Wheeling and Dealing

When rummaging through our old files last week, we turned up some interesting statements from some very authoritative people. The words we were reviewing were spoken ‘way before the PierPass concept had occurred to anyone, and ‘way back when folks managing container terminal operations had the time and the good sense to use their God-given powers of reason.

It had reached the point where terminal operators were gradually being forced to move from wheeled operations to stacking, and because stacking operations required multiple-handling of containers, normally cool and calculating port authorities faced with unexpected costs no longer had comfort zones.

Multiple-handling … inaccurately referred to as ‘double-handling’ … was the order of the day. Waterfront acreage was no longer ‘at a premium’. Waterfront acreage was no longer. Period. Increasing volumes of containers, all too often randomly and hurriedly stacked, meant that as each trucker arrived to pick up a specific container, longshoremen first had to conduct a search, then they had to move and reposition several interposed containers.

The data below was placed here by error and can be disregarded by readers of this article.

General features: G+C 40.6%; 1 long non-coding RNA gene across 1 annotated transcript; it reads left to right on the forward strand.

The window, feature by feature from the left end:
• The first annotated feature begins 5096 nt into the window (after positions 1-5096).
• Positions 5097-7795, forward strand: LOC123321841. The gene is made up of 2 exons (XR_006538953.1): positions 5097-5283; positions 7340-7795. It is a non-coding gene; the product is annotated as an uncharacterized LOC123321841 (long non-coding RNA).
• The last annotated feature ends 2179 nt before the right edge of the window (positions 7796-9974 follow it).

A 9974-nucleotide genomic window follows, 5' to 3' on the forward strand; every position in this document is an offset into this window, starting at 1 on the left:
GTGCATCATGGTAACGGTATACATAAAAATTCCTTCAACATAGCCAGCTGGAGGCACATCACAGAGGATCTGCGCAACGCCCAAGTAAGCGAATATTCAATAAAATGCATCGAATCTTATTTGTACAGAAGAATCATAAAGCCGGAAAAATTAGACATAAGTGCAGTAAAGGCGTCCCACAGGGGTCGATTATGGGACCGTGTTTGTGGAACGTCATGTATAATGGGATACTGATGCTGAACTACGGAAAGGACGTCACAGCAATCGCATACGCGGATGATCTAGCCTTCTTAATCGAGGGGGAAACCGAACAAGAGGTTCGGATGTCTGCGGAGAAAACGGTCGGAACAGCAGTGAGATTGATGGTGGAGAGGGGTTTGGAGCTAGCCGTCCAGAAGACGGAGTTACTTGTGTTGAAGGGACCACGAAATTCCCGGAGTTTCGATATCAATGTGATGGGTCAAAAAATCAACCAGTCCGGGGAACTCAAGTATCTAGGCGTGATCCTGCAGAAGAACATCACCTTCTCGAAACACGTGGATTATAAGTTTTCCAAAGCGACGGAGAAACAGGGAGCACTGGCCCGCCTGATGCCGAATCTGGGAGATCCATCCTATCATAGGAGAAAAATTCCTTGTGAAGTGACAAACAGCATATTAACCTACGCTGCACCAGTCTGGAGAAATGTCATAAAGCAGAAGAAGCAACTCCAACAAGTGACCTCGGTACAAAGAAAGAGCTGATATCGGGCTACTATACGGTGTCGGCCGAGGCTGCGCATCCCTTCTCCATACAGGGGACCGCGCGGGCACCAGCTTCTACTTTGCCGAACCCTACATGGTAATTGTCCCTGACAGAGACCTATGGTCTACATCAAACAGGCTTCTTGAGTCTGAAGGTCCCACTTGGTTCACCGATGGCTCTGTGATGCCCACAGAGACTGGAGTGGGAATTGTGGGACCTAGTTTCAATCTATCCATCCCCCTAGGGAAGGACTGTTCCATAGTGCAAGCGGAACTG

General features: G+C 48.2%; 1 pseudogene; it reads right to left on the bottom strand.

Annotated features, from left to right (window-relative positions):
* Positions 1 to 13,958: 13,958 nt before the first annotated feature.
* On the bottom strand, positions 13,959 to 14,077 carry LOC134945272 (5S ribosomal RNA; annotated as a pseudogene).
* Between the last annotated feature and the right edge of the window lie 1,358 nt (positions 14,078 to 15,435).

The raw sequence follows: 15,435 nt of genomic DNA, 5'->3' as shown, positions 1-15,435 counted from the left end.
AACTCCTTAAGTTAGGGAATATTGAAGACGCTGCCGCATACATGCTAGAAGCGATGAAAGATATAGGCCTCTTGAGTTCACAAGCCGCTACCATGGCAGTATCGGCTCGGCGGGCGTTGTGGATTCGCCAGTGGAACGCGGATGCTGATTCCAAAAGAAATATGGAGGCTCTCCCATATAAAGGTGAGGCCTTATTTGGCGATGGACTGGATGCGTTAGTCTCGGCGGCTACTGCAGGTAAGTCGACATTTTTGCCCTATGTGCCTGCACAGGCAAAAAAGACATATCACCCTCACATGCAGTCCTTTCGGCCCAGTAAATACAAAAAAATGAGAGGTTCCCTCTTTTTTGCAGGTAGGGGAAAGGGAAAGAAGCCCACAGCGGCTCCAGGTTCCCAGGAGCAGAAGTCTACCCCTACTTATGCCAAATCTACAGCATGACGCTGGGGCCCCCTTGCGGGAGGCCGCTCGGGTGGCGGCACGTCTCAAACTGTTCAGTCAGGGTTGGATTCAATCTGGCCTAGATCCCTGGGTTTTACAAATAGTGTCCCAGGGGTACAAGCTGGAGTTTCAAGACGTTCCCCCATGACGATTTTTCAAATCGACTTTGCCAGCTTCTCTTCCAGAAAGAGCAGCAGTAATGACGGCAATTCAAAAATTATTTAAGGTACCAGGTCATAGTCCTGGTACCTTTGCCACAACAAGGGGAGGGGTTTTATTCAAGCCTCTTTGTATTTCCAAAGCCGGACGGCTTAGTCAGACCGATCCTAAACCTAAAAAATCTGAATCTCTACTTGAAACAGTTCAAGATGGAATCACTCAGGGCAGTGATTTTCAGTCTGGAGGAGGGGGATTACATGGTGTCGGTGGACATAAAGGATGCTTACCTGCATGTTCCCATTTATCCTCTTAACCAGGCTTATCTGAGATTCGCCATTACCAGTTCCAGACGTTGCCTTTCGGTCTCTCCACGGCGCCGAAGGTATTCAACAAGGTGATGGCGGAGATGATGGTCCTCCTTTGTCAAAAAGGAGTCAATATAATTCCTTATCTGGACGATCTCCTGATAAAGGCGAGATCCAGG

The unexpected cost of these moves was always unanticipated because the arrival of each trucker was unanticipated. Too many truckers arrived unannounced at the opening bell, each one hoping to be first in line. In order to accommodate these anxious early birds, port authorities had to increased the numbers of gates, but this only added to the stress of those who worked the terminal.

The best estimate of this additional cost for searching, repositioning and retrieving, as offered by a West Coast source back then, was $ 40 per container move, and because wheeled operations were rapidly being replaced by stacking, costs and tempers were constantly on the rise.

Although trucking companies were the first to suggest that longer gate hours could bring a reprieve, terminal operators and carriers dismissed the idea as impractical. That didn’t surprise anyone. Longer gate hours would mean overtime pay for everyone, and management could never live with that. One of the managers was even quoted as saying, “Longer gate hours help improve efficiency, but the cost to the terminal is staggering”.

Night gates can cause the terminal’s costs to double or even triple, he said, and subsequent events proved him to be correct.

What subsequent events? PierPass, of course. What was at one time seen to be impractical because of the cost to the terminals, is now being hailed as a very successful move by management. The reason for the change of heart could hardly be considered altruistic, however. The move to initiate PierPass could almost be called devious. By simply dumping the ‘staggering’ cost upon the truckers, that impractical idea can now be seen as a practical one.

[On second thought, the move was definitely a devious one.]